Who’s worth the money?

The Manitoban’s sports reporters break down what they think the Jets should do with the contracts of some of their best players

Photo by Beibei Lu

As the trade deadline approaches, plenty of eyes will be on Winnipeg and what occurs with some of their franchise players. Ryan Stelter and Andy Che discuss their thoughts on what the best choice may be for the Jets.



The Winnipeg Jets, and particularly general manager Kevin Cheveldayoff, have some decisions to make in the near future.

Both Dustin Byfuglien and captain Andrew Ladd are due to have their contracts run out at the end of this season. Byfuglien is currently making US$5.2 million a year, and will be looking for a long-term, big-money deal. Ladd is currently collecting US$4.4 million a year and will also be looking for a pay raise.

Here is the problem, however: Big Buff is 30 years old and will be heading into his twilight years fairly soon. Winnipeg has a young defenseman, Jacob Trouba, who is due to receive his first big pay raise as well, with his entry-level contract expiring at the end of this season. The 21-year-old has given the Jets brass a lot to think about and certainly deserves a long-term, big-money contract. He’s the future of the Jets’ blue line and there’s no question about it. Hopefully Cheveldayoff can see that and ink Trouba to a long-term deal.

It would be best for the Jets to re-sign Ladd for whatever amount of money he demands and keep Trouba for the long term. Byfuglien should be dealt at the trade deadline for an all-star forward – something that the Jets lack.

Evgeni Malkin is a player the Jets could target due to the Pittsburgh Penguins’ struggles on the back end. The trade could therefore make sense for both teams as the Jets would receive a top-line forward and the Pens could finally get a reliable defenceman. There would be other pieces involved, but if Chevy could pull a deal off like that it would definitely be a positive for the Jets.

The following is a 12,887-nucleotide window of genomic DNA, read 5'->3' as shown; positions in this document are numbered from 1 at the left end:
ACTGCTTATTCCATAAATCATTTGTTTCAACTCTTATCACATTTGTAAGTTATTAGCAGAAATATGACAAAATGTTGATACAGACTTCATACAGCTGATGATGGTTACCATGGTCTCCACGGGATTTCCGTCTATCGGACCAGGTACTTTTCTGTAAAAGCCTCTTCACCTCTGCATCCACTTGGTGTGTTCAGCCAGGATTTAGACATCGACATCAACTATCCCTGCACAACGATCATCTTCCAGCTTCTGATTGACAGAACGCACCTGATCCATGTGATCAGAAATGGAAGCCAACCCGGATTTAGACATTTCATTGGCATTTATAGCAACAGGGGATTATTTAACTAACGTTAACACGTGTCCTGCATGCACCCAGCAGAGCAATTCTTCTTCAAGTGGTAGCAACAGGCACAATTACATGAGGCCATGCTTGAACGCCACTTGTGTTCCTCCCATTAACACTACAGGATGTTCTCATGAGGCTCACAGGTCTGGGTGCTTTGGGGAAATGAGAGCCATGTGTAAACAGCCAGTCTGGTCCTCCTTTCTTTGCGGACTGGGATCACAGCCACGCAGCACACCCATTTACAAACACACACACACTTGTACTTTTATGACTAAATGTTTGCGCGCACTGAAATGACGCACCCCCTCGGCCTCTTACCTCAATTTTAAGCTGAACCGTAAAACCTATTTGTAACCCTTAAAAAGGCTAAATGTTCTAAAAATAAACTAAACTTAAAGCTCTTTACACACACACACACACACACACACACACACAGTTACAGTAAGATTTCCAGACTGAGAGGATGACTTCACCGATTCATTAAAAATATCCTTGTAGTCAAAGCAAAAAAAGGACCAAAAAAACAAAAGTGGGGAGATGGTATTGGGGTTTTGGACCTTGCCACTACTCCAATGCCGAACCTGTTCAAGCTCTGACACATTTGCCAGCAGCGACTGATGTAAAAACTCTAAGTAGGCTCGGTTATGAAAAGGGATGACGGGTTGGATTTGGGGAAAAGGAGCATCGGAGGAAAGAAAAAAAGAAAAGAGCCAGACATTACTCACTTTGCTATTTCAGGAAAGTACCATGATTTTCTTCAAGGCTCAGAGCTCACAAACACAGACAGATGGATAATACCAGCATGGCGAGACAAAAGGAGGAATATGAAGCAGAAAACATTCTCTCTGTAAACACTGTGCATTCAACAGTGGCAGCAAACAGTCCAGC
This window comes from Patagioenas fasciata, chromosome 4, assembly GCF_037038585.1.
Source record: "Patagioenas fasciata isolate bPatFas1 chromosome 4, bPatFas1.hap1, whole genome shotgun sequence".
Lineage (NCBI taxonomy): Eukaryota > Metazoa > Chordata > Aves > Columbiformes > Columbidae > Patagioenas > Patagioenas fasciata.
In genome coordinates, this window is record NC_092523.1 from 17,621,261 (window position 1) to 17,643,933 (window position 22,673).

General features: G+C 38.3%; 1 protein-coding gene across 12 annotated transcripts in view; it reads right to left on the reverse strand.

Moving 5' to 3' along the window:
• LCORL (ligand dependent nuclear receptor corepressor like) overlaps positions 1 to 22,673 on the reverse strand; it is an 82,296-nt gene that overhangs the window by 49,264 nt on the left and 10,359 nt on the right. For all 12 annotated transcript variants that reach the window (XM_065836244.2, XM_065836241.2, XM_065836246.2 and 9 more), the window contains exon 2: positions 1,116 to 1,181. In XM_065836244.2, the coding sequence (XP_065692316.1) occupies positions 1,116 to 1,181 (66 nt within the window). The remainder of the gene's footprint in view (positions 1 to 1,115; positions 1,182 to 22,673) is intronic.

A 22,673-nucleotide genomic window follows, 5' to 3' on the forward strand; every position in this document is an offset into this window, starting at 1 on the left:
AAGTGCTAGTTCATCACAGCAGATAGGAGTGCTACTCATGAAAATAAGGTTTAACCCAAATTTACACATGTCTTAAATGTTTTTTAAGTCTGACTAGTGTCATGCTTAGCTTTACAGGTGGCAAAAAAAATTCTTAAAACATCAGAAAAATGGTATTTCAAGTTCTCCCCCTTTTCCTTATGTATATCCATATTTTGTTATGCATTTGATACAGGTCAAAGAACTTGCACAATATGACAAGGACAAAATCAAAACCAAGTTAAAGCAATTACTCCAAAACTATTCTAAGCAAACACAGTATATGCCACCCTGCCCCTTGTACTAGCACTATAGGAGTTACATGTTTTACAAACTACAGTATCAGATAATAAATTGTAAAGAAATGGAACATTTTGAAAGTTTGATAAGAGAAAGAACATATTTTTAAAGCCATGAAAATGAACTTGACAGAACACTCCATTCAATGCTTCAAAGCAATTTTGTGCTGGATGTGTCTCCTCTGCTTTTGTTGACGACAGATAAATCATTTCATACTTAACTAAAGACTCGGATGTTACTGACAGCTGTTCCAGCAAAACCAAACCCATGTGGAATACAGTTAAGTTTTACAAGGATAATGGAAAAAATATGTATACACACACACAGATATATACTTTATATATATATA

It’s a sure bet that the Jets will extend the contracts of forwards Mark Scheifele and Adam Lowry, who are set to become restricted free agents by this season’s end. The question remains,what length will each player sign to?

Scheifele perhaps has the most definitive outcome. Eyed as the future franchise centre for the Jets, the 22-year-old should be offered a long-term deal in the range of 5-6 years at US$25 million to US$35 million. Having signed an entry-level contract in 2011, Scheifele’s steady offensive output has him on pace to set career highs in goals and points this season.

Though dominant on the forecheck, the concern for Adam Lowry – another restricted free agent – is his potential to blossom into a top-six forward. Following a fruitful rookie campaign, the third-round selection in 2011 has fallen into a sophomore slump and was given a conditioning stint in the AHL’s Manitoba Moose. The Jets will likely test Lowry’s short-term potential with a three-year deal in the range of US$10 million to US$15 million.

The Jets will also be looking into locking up Jacob Trouba long term. However, with his offensive and defensive output slumping, the Jets may offer the 2012 ninth-overall selection a truncated contract for him to prove his playing level before inking him to a long-term deal. The most likely terms offered will be in the range of two years at US$8 million.

While Cheveldayoff assembles his shortlist of players to extend, the Jets general manager will also look into opening up cap space. With the emergence of Connor Hellebuyck – another Jet who will be seeing a boost in salary very soon – the future is appearing increasingly bleak for Ondrej Pavelec. At US$10 million over the next two seasons, the Jets might want to relieve him from their payroll. The most likely scenario is to trade the 28-year-old in exchange for a veteran goaltender as a mentor to both Hellebuyck and AHL standout Eric Comrie.